New York, 1888. Gas lamps still flicker in the city streets, but the miracle of electric light is in its infancy. The person who controls the means to turn night into day will make history–and a vast fortune. A young untested lawyer named Paul Cravath, fresh out of Columbia Law School, takes a case that seems impossible to win. Paul’s client, George Westinghouse, has been sued by Thomas Edison over a billion-dollar question: Who invented the light bulb and holds the right to power the country?
The case affords Paul entry to the heady world of high society–the glittering parties in Gramercy Park mansions, and the more insidious dealings done behind closed doors. The task facing him is beyond daunting. Edison is a wily, dangerous opponent with vast resources at his disposal–private spies, newspapers in his pocket, and the backing of J. P. Morgan himself. Yet this unknown lawyer shares with his famous adversary a compulsion to win at all costs. How will he do it?
In obsessive pursuit of victory, Paul crosses paths with Nikola Tesla, an eccentric, brilliant inventor who may hold the key to defeating Edison, and with Agnes Huntington, a beautiful opera singer who proves to be a flawless performer on stage and off. As Paul takes greater and greater risks, he’ll find that everyone in his path is playing their own game, and no one is quite who they seem.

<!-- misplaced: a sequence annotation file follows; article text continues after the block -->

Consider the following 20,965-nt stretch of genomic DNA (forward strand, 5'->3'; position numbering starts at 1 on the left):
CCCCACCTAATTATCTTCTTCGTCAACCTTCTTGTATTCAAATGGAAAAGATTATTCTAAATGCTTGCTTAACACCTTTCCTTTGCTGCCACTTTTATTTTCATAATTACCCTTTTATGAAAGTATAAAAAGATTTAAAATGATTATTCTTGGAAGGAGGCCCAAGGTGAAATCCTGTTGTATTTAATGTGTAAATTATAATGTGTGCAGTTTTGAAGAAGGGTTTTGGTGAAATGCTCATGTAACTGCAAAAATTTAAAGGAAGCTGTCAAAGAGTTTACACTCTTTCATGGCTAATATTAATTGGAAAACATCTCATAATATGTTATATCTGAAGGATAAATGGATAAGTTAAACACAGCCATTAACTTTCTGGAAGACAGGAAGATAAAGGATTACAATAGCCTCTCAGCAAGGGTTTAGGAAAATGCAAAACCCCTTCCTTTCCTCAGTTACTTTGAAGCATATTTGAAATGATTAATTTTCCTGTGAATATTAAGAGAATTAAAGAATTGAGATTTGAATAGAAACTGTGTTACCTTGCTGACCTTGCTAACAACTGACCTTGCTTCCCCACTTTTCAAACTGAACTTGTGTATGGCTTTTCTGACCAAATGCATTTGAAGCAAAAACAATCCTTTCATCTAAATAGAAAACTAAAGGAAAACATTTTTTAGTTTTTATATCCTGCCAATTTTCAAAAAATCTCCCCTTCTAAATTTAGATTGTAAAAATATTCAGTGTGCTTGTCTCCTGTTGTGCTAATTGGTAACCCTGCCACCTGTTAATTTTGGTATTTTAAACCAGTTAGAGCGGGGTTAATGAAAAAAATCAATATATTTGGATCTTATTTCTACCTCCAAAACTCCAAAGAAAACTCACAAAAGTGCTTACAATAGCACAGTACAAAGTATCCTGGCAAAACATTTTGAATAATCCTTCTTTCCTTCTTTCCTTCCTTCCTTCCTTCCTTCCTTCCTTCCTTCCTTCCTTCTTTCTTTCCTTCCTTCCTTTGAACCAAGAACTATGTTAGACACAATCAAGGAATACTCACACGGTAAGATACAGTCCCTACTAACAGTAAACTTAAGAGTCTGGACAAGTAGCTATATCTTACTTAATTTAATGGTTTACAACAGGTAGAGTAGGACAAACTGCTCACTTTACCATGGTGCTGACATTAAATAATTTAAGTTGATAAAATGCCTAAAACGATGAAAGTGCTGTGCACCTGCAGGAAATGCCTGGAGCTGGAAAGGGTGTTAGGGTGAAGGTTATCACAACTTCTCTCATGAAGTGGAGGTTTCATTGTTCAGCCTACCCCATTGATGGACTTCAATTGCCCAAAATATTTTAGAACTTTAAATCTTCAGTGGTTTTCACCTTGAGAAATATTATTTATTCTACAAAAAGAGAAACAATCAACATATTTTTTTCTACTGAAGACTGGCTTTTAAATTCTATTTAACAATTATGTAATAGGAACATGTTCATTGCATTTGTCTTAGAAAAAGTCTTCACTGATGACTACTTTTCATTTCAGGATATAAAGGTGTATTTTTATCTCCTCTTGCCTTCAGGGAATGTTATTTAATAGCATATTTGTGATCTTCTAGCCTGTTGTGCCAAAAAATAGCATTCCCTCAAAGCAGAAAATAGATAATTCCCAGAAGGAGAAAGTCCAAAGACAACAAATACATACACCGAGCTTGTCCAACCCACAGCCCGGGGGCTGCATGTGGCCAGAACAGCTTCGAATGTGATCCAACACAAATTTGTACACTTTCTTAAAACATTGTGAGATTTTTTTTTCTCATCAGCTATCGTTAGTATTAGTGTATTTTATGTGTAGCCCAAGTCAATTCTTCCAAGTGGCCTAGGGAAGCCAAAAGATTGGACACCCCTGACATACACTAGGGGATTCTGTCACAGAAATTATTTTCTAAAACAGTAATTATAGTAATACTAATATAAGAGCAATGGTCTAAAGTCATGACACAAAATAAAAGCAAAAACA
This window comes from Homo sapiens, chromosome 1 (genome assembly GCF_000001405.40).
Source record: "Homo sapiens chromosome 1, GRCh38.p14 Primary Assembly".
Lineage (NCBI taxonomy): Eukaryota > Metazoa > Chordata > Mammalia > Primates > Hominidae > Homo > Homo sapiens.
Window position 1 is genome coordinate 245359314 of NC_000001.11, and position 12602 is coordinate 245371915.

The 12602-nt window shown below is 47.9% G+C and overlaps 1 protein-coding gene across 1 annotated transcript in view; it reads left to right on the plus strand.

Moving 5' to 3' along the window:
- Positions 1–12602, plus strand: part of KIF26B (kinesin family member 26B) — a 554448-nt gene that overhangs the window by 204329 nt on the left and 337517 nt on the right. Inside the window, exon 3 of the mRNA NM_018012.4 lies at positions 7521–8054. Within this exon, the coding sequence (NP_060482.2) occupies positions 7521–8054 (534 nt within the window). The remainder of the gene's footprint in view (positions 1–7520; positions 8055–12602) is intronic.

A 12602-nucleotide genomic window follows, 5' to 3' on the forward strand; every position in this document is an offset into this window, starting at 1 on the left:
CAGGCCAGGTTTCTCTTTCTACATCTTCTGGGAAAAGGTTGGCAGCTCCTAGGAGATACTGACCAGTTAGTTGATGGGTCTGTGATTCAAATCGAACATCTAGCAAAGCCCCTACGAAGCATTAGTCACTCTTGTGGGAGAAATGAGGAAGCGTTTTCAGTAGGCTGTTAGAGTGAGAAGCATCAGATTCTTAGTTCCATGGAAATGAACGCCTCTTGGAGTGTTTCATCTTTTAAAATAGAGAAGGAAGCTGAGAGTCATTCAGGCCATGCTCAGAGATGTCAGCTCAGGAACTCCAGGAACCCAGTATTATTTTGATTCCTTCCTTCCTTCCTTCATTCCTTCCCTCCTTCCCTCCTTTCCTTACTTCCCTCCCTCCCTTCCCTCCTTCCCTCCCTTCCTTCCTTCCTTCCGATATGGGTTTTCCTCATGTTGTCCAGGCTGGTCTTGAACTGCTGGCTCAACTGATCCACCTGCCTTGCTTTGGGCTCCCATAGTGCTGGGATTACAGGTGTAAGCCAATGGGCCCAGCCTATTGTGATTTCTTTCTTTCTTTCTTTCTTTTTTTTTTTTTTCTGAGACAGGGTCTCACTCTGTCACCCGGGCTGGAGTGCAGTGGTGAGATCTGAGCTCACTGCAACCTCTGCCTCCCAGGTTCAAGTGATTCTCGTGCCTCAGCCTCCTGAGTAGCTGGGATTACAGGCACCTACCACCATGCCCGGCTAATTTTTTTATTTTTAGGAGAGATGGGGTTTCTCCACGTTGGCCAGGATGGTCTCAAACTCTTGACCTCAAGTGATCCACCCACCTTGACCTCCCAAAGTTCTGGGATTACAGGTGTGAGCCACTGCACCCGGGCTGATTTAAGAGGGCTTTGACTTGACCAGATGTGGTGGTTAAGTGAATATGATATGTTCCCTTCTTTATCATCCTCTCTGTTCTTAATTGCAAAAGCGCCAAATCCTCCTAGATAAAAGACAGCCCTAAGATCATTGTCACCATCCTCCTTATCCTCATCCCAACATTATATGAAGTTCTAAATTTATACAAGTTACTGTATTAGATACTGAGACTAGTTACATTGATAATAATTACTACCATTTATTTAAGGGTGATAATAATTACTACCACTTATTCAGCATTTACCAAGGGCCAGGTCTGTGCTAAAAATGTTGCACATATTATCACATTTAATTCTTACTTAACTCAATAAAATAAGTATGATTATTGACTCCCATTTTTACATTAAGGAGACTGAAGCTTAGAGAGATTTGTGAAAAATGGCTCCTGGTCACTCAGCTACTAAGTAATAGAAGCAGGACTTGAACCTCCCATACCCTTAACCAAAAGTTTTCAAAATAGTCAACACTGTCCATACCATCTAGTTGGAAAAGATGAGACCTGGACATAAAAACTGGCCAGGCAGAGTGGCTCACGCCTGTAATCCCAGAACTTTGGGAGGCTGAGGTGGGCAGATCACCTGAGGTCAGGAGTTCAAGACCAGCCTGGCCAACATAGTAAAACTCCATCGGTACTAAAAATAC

I’ve always been intrigued by the drama between Tesla and Edison but never really knew anything about Westinghouse, so I found The Last Days of Night very interesting. All of the characters seemed real and alive, and the story, obviously dramatised from fact, was incredibly easy to read.
Some parts seemed repetitive, and Paul was very naive – sometimes you just wanted to shake him and tell him to open his eyes and pay attention to the people around him. I think maybe because of this he was my least favourite character. He seemed one-dimensional and more a plot point than a person of substance or interest. Paul was there to drive the story, not participate in it. Considering he was supposed to be this prodigy lawyer, you’d hope he was a bit smarter than he appears within these pages.
Everyone else in the story was a complex character, capable of making both good and bad decisions that aligned with their motives. Paul didn’t seem to grow in complexity until the very end and almost immediately went right back to his simplistic nature.
I would recommend this book to anyone who enjoys historical fiction or legal stories. It may be difficult to become invested if you don’t have any interest in Edison, Tesla, or Westinghouse. I found it well-written and hard to put down, but I do happen to belong to almost all of the above categories.